A Mount Sinai High School student’s arrest for allegedly threatening to shoot and bomb the school this week has prompted administrators to warn parents about the anonymous social media application he used.

Suffolk County police arrested a 15-year-old boy for sending a post on an app called Yik Yak in which he claimed the violence would occur Tuesday. After parents and students notified authorities, Sixth Squad detectives charged the teen with making a terrorist threat, a felony that carries a sentence of up to four years in prison.

“The anonymity of these posts allows individuals who may have malicious intent to write comments about others that may be hurtful, harassing and sometimes quite disturbing,” Gordon Brosdal, superintendent of the Mount Sinai School District, wrote to parents in a letter posted on the district’s website. “I urge you to partner with us in addressing this important issue.”

Among his suggestions was for parents to review the settings on their child’s phone to consider blocking apps not appropriate for minors such as Yik Yak, which is rated for ages 17 and up. He also warned of other “misused apps” such as Snapchat, Kik, Whisper and Tinder.

Yik Yak, which a pair of fraternity brothers launched nearly a year ago, allows users to anonymously post comments that can be read by anyone within a geographic area as small as a 1.5-mile radius. It quickly became a haven for cyberbullies. The company said on its website that it hopes to be used for good and not cruelty.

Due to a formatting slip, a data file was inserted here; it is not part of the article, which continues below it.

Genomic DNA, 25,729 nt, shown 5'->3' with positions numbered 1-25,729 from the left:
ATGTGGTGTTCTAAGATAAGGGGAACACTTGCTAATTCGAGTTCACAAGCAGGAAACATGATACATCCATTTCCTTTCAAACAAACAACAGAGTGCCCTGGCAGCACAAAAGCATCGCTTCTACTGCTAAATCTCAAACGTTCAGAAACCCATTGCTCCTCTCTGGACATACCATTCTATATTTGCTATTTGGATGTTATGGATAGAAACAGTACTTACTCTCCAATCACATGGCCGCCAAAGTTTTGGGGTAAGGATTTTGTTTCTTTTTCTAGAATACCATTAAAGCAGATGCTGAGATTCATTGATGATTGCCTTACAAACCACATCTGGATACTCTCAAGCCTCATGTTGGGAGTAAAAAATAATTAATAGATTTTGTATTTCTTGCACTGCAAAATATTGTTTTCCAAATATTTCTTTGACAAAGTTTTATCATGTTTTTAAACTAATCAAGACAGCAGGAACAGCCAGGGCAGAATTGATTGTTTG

“Although the makers of Yik Yak have attempted to address the issue of the misuse and abuse of their product by middle and high school students through the implementation of ‘geofences,’ which restrict access in locations identified as secondary schools, including our secondary schools, this does not address the issue of misuse outside of these predefined boundaries,” Brosdal wrote.

The suspect, whose name was not released because of his age, was scheduled to face a judge Tuesday at Suffolk County Family Court in Central Islip.

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Timothy Bolger is the Editor in Chief of the Long Island Press who’s been working to uncover unreported stories since shortly after it launched in 2003. When he’s not editing, getting hassled by The Man or fielding cold calls to the newsroom, he covers crime, general interest and political news in addition to reporting longer, sometimes investigative features. He won’t be happy until everyone is as pissed off as he is about how screwed up Lawn Guyland is.